I never had problem getting a job -2 examples.
When I was 15 or 16 rang up a cherry orchard to see if needed pickers - Guy said I take your number and let you know . I said I turn up tomorrow and if you don't need me send me home.
Got up 6am - cycled 7 miles on old one speed to orchard ( you pick early before heat ) . Turned up - handed me picking stuff gave me a row - youngest and one of the best pickers ( my family had 15 plum trees to earn some extra money- so already was fast - was contract anyway - but I also picked without damage nor missing harder to pick ones ).
2 First real job out of Uni - interview with Deloittes
About to go out door in new suit - just moved house - flatmates dog runs off . I phone as say I will be late and gave reason . Looking back as an employer now - I'd be impressed a young person could make the correct decision - as some stress involved . Means they won't hide serious mistakes etc .
Want to get a job - change your interview time to be last to be interviewed - Silly people who want to see 50 people give up remembering and quite often take the last good person they remember.
 

brucek

Posts: 863   +1,246
In an environment where applicants were plentiful and jobs were getting well-filled, I could see how fixing this would not rise to a top priority.

I'm less able to believe that in the current environment, with some employers desperate for candidates, that they are going to let this sit unaddressed for much longer (if they haven't already been working on it.)

Either way, people have been making hiring choices on all sorts of low-quality data and low-quality reasoning for a long time, and I don't see that part of the big picture ever changing.
 

Mr Majestyk

Posts: 824   +730
So basically... companies are simply configuring the AI poorly...

This isn't the fault of the automated software, but the individual companies that are using it.

It would be foolish to quit using automation just because of this - and the article even states that most companies don't feel they have to - just improve the software (and filtering system) and it will still be vastly superior to human recruiting.

AI is supposed to learn, it doesn't look like it's got any smarts at all, is just dumb old code using a check list of filters. Software rejects 75% of candidates up front and bosses complain no one is coming in for interviews, admit it's a problem, refuse to do anything about it, but continue to b!tch and moan.

You couldn't make this level of incompetence up, but hey if HR is involved there's your first problem.
 

Norsiiii

Posts: 80   +105
Makes no difference to the business - if they get 30 applications for a position, and 10 of them would do a great job, but the system 'wrongly filters out 5 of them' the firm will simply end up with one of the other 5 great candidates. Who cares, they still got a good person for the job?

To suggest that firms should be adjusting their automated systems to filter out fewer candidates automatically is contrary to the very purpose for which these systems are intended - to filter out as many candidates as possible with the least amount of input from humans required.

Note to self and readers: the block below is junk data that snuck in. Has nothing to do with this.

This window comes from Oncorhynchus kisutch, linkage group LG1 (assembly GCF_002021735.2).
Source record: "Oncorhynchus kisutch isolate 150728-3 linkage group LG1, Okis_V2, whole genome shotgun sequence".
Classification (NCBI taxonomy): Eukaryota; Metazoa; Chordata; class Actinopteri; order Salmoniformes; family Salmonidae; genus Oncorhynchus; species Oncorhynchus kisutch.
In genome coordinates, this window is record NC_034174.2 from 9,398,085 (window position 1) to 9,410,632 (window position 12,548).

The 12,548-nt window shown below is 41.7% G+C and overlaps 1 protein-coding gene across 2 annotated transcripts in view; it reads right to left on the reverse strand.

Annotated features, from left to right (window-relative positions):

What's the difference between manually whittling down 10 great candidates to 1 person you offer the job to vs automatically throwing out 5 great candidates and manually selecting 1 of the remaining 5? There is no difference, except for the human time cost.

Changing the automated selection criteria is not going to increase the number of available jobs, it IS a zero sum game
 

brucek

Posts: 863   +1,246
Makes no difference to the business - if they get 30 applications for a position, and 10 of them would do a great job, but the system 'wrongly filters out 5 of them' the firm will simply end up with one of the other 5 great candidates. Who cares, they still got a good person for the job?
It starts making a pretty big difference when the software can't identify any matches in the pack on its own, and the company no longer has any other good means to find the best-available-even-if-not-perfect matches. It's an interesting issue but as you point out, after however long it takes to adapt, we'll ultimately be back to hiring one person for one job.
 

nodfor

Posts: 92   +159
t.

Changing the automated selection criteria is not going to increase the number of available jobs, it IS a zero sum game
No it isn't a zero sum game.
It is hard to determine what sum game it is, but it is unlikely to be zero sum.
You get an excellent candidate for a position - great. But what if you get a mediocre one? Maybe he won't be able to carry all the weight himself, so u have to hire another one or maybe even 2. The firm loses money due to extra wages but unemployment goes lower.

And what if you lose candidates that could turn your business around, it remains stagnant and eventually goes belly up? Then tens of jobs could be lost.

In a competitive world though, my guess is scenario number two is more likely to happen. If an economy systematically fails to hire the most qualified candidates, in the long run said economy will suffer and jobs will be lost.

 

Norsiiii

Posts: 80   +105
It starts making a pretty big difference when the software can't identify any matches in the pack on its own, and the company no longer has any other good means to find the best-available-even-if-not-perfect matches. It's an interesting issue but as you point out, after however long it takes to adapt, we'll ultimately be back to hiring one person for one job.